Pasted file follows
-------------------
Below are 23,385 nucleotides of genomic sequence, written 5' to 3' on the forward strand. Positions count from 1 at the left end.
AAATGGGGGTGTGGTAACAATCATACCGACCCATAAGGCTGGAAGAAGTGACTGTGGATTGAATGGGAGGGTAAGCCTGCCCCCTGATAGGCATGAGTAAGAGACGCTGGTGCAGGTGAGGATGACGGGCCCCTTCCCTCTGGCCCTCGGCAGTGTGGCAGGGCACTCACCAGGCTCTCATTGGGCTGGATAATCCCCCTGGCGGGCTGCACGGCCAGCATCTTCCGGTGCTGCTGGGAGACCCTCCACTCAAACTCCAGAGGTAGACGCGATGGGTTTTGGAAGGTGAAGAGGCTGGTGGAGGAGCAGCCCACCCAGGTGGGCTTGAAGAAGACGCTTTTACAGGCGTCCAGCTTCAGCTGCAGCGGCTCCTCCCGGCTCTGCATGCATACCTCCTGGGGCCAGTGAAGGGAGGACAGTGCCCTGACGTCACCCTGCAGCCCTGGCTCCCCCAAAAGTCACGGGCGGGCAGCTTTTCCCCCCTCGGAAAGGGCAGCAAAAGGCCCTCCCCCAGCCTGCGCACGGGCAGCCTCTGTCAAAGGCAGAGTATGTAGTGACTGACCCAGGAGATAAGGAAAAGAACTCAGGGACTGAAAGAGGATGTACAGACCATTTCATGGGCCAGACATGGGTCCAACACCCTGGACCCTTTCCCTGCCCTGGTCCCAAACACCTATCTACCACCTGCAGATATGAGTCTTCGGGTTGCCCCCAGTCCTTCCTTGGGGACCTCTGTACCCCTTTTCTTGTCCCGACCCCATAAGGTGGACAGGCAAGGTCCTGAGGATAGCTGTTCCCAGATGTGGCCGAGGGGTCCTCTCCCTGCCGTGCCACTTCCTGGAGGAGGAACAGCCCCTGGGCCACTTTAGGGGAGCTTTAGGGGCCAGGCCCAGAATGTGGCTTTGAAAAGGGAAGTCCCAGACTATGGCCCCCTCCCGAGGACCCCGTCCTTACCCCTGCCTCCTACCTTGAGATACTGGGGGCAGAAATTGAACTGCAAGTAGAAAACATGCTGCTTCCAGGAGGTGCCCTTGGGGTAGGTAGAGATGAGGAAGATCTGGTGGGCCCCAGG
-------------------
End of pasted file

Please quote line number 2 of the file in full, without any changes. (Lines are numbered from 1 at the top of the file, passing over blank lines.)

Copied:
AAATGGGGGTGTGGTAACAATCATACCGACCCATAAGGCTGGAAGAAGTGACTGTGGATTGAATGGGAGGGTAAGCCTGCCCCCTGATAGGCATGAGTAAGAGACGCTGGTGCAGGTGAGGATGACGGGCCCCTTCCCTCTGGCCCTCGGCAGTGTGGCAGGGCACTCACCAGGCTCTCATTGGGCTGGATAATCCCCCTGGCGGGCTGCACGGCCAGCATCTTCCGGTGCTGCTGGGAGACCCTCCACTCAAACTCCAGAGGTAGACGCGATGGGTTTTGGAAGGTGAAGAGGCTGGTGGAGGAGCAGCCCACCCAGGTGGGCTTGAAGAAGACGCTTTTACAGGCGTCCAGCTTCAGCTGCAGCGGCTCCTCCCGGCTCTGCATGCATACCTCCTGGGGCCAGTGAAGGGAGGACAGTGCCCTGACGTCACCCTGCAGCCCTGGCTCCCCCAAAAGTCACGGGCGGGCAGCTTTTCCCCCCTCGGAAAGGGCAGCAAAAGGCCCTCCCCCAGCCTGCGCACGGGCAGCCTCTGTCAAAGGCAGAGTATGTAGTGACTGACCCAGGAGATAAGGAAAAGAACTCAGGGACTGAAAGAGGATGTACAGACCATTTCATGGGCCAGACATGGGTCCAACACCCTGGACCCTTTCCCTGCCCTGGTCCCAAACACCTATCTACCACCTGCAGATATGAGTCTTCGGGTTGCCCCCAGTCCTTCCTTGGGGACCTCTGTACCCCTTTTCTTGTCCCGACCCCATAAGGTGGACAGGCAAGGTCCTGAGGATAGCTGTTCCCAGATGTGGCCGAGGGGTCCTCTCCCTGCCGTGCCACTTCCTGGAGGAGGAACAGCCCCTGGGCCACTTTAGGGGAGCTTTAGGGGCCAGGCCCAGAATGTGGCTTTGAAAAGGGAAGTCCCAGACTATGGCCCCCTCCCGAGGACCCCGTCCTTACCCCTGCCTCCTACCTTGAGATACTGGGGGCAGAAATTGAACTGCAAGTAGAAAACATGCTGCTTCCAGGAGGTGCCCTTGGGGTAGGTAGAGATGAGGAAGATCTGGTGGGCCCCAGG